Tuesday, 24 January 2017

JANE AUSTEN'S 'CATHARINE, OR THE BOWER'

The final work in Jane's third childhood notebook is a substantial fragment in which we find the authoress, now sixteen, approaching the content and spirit of her later masterpieces. Catharine, or the Bower is more serious. Characters are drawn more fully and dialogue is sustained.

At first, Catharine seems to be setting the mould for those later Jane Austen heroines with a keen and just sense of values against which other characters are judged and found wanting – the values to be derived from a balanced education, the development of a keen intelligence, wide interests and a concern for other people.

In Jane's teenage writing, insistence on propriety, like all other grown-up behaviour, is a source of anarchic fun. By the time of Catharine, or the Bower, however, adult concern for propriety is making itself felt. Catharine transgresses, but it is light-hearted and she never loses the sympathy of both reader and writer. She goes to a ball in the company of a man she has only just met and allows him to flirt with her the next day. But the effects never threaten to be as serious as they were to be for Marianne Dashwood or Lydia Bennet.

Observance of the proprieties was essential in polite society at the time. For example, once engaged for a dance, a woman could not accept another invitation, even if her partner failed to claim her. Being invited as partner for the first two dances was a special favour. It was the etiquette not to dance more than twice consecutively with a person to whom one was not engaged. Similarly, young couples should not be seen out often together, unless they were engaged. In a relationship with a man, the woman was not expected to write to him unless they were engaged. If they wished to communicate with men, women had to write to the men's sisters or get some other relative to write for them. A lady should not be demonstrative in her love before the affection of the gentleman had been acknowledged: Marianne Dashwood is too open in her attachment to Willoughby and there are many other examples throughout Jane’s novels of characters breaching or pushing the boundaries of these proprieties.

In Catharine, or the Bower, the orphaned Catharine leads a sheltered existence, brought up by her loving, wealthy maiden Aunt Percival. Catharine had two childhood friends, the sisters Cecilia and Mary Wynne. The three girls enjoyed escaping to the bower at the bottom of Aunt Percival's garden. When the Wynne girls, too, were orphaned, Cecilia was packed off by relatives to India to be married unhappily to a man twice her age. (This event may have been modelled on the fate of Jane Austen's aunt Philadelphia, who was sent off to India and married the surgeon Tysoe Saul Hancock - though he was only six years her senior.) Mary was engaged as a companion for her daughters by her relative Lady Halifax. 

Catharine, left alone with her aunt, is pleased when distant relatives Mr. and Mrs. Stanley come on a visit with their daughter Camilla. Catharine hopes to befriend Camilla but is shocked by the young woman's ignorance and manners. To Camilla everybody is 'either the sweetest Creature in the world ... or horrid, shocking and not fit to be seen'. (Jane Austen in Bath must have had plenty of opportunity to overhear such silly conversation.)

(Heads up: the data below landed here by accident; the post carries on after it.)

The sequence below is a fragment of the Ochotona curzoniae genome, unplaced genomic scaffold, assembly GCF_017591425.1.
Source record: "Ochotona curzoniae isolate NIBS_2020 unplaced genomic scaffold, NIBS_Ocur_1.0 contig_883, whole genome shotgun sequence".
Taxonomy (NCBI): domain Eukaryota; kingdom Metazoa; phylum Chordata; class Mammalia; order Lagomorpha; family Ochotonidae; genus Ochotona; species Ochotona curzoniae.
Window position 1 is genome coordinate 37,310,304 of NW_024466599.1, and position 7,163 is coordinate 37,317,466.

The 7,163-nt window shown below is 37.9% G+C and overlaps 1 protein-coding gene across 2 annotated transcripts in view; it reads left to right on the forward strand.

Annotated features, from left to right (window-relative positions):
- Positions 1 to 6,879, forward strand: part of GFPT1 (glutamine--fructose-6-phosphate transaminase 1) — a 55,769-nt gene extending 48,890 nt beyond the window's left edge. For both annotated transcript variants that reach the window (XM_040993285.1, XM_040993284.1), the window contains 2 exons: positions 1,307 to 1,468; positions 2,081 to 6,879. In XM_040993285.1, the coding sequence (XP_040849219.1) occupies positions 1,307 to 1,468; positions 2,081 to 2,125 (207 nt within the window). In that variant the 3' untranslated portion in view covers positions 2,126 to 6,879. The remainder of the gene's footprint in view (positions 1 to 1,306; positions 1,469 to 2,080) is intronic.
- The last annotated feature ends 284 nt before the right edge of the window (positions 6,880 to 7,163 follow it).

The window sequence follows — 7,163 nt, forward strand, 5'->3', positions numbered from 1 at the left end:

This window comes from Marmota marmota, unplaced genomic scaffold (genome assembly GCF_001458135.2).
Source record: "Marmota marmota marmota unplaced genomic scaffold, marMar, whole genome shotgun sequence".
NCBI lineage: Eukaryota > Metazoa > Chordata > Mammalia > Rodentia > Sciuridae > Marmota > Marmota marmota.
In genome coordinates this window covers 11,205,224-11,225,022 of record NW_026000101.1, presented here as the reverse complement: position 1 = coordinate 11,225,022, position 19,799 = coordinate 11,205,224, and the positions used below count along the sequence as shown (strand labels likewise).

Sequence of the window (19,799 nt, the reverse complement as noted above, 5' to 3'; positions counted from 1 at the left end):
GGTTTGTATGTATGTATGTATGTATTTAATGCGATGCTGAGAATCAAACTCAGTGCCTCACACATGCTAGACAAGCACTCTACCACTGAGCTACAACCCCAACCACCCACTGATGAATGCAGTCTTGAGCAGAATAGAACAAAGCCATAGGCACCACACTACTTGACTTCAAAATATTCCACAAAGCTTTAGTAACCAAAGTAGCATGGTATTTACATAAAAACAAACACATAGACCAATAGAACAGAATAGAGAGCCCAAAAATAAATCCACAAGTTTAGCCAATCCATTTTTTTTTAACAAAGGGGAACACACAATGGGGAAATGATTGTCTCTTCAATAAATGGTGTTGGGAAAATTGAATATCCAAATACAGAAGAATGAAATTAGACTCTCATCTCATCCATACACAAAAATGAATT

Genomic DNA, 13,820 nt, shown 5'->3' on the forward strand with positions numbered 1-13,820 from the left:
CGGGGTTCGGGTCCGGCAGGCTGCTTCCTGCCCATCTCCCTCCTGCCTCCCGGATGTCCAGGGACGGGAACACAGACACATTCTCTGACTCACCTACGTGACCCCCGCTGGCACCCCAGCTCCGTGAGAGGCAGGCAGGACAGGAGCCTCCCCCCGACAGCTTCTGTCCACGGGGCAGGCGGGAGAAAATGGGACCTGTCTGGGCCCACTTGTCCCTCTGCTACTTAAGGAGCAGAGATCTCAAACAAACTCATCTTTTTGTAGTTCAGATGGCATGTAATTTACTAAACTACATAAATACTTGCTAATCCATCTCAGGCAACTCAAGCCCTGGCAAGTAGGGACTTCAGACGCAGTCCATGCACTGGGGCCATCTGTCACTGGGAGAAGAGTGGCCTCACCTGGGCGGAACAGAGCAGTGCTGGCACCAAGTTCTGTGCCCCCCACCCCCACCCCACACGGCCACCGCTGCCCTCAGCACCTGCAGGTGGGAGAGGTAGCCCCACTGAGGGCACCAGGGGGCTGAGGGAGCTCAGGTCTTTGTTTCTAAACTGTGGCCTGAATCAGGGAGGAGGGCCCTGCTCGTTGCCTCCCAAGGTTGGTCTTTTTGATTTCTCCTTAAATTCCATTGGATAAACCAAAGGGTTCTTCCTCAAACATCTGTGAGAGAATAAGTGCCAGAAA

The two girls are contrasted in lively dialogue. Camilla boasts of her travels, and then reveals that she has no idea where Matlock and Scarborough are. She professes to be a keen reader and to like Charlotte Smith's novels but when Catharine tries to discuss them, has to admit she skipped most parts.

Then a handsome man turns up - Camilla's brother Edward. Catharine loses her composure. Attracted at once by Edward and hoping he is falling in love with her, she becomes vain and flirtatious.

He is a selfish, idle extrovert who bullies his own father, but he appeals to Catharine because he is talkative and is happy to flirt with her. He persuades her to let him accompany her to a ball which he has no shame in gate-crashing. Aunt Percival catches Edward in the bower kissing Catharine's hand. Catharine is severely rebuked. Edward leaves.

The story is becoming a muddle. Perhaps that is why Jane abandoned it.

But it was a valuable literary exercise. Camilla is an early attempt at the self-centred, empty-headed women (such as Isabella Thorpe) of the later novels. Edward Stanley is a prototype for thoughtless and idle, seductive young men. Add the motive of fortune-hunting and he becomes Wickham. Aunt Percival, obsessed with fear of catching cold, makes us think of Mr. Woodhouse. There are also witty exchanges of the kind later associated with Elizabeth Bennet. When Catharine hears that a handsome stranger has arrived late in the evening, she tells the maid: 'Perhaps he is come to rob the house – he comes in stile at least; and it will be some consolation for our losses to be robbed by a Gentleman in a Chaise and 4 – ..'. She is later cross with the young man for keeping her waiting half an hour while he powders himself for the ball, but their conversation goes as follows: 

'Well,' said he as he came in, 'have not I been very quick? I never hurried so much in my Life before.' 

'In that case you certainly have,' replied Kitty, 'for all Merit you know is comparative.'